Three D.C. Appellate Court judges today vigorously questioned both sides during oral arguments over a lower court’s injunction against the NSA’s bulk collection of millions of Americans’ phone records.

Legally, the central issue appears to be whether a 1979 Supreme Court ruling allowing a short warrantless peek of one suspect’s phone records provided the precedent the NSA needed to sweep up more extensive phone records of everyone, everywhere, for years on end — the goal of a program exposed by whistleblower Edward Snowden.

The lower court judge ruled that the program clearly violated the Constitution.

But the lead plaintiff in this case is Larry Klayman, a bombastic and litigious conspiracy theorist who happened to file one of the first post-Snowden lawsuits.

And when the three-judge panel began peppering him to substantiate his claims of standing and harm, Klayman was unable to make a cogent argument. He accused the government of consistently lying and of getting “into people’s underwear.” And he cast himself personally as the victim of government surveillance and dirty tricks, saying his phone made calls he never placed and that a client’s computer had been broken into.

“I can’t talk on the phone anymore,” he complained.

He told the judges they were the last defense against tyranny, and warned them of revolution should they fail.

Luckily for those who have taken solace in the anti-NSA ruling last December (there was another one, two weeks later, that supported the program), the D.C. appellate panel allowed Electronic Frontier Foundation attorney Cindy Cohn, representing her advocacy group and the American Civil Liberties Union, to appear as a friend of the court.

On the crucial issue of how the information being collected by the NSA differs from the information being collected in the 1979 case of  Smith v. Maryland, Cohn provided the key answer that Klayman was incapable of summoning: Its size.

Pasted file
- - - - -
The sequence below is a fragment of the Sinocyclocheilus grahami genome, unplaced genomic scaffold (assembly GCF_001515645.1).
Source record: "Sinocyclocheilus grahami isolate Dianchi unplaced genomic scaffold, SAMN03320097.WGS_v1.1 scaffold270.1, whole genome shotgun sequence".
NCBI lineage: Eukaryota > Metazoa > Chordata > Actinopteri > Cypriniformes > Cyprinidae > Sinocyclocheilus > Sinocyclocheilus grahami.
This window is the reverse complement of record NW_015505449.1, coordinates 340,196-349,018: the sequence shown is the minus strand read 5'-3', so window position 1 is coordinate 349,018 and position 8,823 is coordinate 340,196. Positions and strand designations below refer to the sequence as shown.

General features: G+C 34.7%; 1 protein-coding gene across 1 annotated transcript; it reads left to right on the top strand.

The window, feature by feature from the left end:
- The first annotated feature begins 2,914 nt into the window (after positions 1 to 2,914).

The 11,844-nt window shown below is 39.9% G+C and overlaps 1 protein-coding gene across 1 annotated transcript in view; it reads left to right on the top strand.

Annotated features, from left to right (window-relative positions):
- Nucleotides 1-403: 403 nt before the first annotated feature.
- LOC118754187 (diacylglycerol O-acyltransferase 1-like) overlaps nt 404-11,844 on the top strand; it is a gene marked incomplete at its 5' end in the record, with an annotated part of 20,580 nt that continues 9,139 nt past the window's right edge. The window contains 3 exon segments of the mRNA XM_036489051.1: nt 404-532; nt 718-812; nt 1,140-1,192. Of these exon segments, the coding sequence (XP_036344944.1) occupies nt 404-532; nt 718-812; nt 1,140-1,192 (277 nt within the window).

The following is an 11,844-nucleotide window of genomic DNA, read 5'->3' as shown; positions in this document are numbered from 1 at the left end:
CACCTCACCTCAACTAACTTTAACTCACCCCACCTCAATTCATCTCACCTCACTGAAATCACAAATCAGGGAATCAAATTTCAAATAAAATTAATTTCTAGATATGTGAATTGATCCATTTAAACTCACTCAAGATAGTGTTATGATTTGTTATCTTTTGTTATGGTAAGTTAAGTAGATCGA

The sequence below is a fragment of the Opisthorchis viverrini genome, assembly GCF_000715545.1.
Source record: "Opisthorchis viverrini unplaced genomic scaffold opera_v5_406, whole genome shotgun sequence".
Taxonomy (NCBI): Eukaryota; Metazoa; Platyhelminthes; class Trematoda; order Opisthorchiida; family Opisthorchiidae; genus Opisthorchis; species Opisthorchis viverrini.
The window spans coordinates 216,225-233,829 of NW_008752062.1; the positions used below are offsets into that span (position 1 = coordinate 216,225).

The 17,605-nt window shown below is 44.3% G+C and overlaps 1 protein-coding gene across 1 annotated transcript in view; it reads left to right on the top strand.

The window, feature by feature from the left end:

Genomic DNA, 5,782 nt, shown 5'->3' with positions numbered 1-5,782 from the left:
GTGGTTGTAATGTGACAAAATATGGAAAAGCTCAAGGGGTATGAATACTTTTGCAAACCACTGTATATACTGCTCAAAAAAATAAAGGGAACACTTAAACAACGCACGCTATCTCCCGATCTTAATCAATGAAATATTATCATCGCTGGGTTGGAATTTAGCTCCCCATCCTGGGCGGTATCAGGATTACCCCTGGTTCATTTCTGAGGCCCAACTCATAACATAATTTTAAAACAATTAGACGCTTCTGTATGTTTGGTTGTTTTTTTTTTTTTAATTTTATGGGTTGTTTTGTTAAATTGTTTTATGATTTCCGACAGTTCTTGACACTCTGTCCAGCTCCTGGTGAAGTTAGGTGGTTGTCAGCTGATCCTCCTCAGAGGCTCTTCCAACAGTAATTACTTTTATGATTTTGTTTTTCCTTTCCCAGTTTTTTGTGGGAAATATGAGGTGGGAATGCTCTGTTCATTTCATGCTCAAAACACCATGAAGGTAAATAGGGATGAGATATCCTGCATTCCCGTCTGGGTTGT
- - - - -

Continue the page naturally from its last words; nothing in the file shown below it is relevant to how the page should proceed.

Smith was about one robbery suspect, whose calls were monitored for three days.  “This is the untargeted mass collection of the phone calls of millions of people over many years,” Cohn said.

Judge David Sentelle interrupted: “Does it become an invasion because there’s lots of it? Or is a million times nothing still nothing?”

Cohn said American citizens have a reasonable expectation that the government isn’t logging all their phone calls all the time for no specific reason. “There are regular people making everyday phone calls, that are swept up in this.”

Judge Stephen Williams raised the example of drunk-driving checkpoints, where many innocent people are nevertheless subject to a traffic stop.

Cohn said there is some element of targeting in those checkpoints. “Here there’s no suspicion whatsoever,” she said. Drunk-driving checkpoints would “not be OK if they were everywhere and everybody.”

“The aggregation of all this information is like nothing we’ve seen before,” noted Judge Janice Rogers Brown. But, she said, “it seems like the implications” of an adverse ruling could “go in many directions.”

The three judges on the panel are all Republican-appointed conservatives. But each has occasional libertarian streaks that civil-libertarians were hoping might come into play.

Whatever the panel’s ruling, it will not be final. Arguments before the full Appellate Court are considered likely; a Supreme Court argument is considered inevitable.

Justice Department lawyer Thomas Byron, while claiming the administration had been remarkably transparent about such a sensitive program, nevertheless argued that the plaintiffs didn’t have standing because they used Verizon Wireless, and the participation in the program by any company other than Verizon Business (for landlines) was purely “speculative.”

The government’s argument is that there is no reasonable expectation of privacy for telephone metadata, such as what number was called and for how long, that the records belong to the phone company not the callers, and that only a tiny fraction of the “collected” information is actually “searched”.

“This is not a search under the Fourth Amendment,” Byron said. “But even if it was a search, it would be a reasonable one… because it is so carefully tailored.”

Photo: Mark Peterson/Redux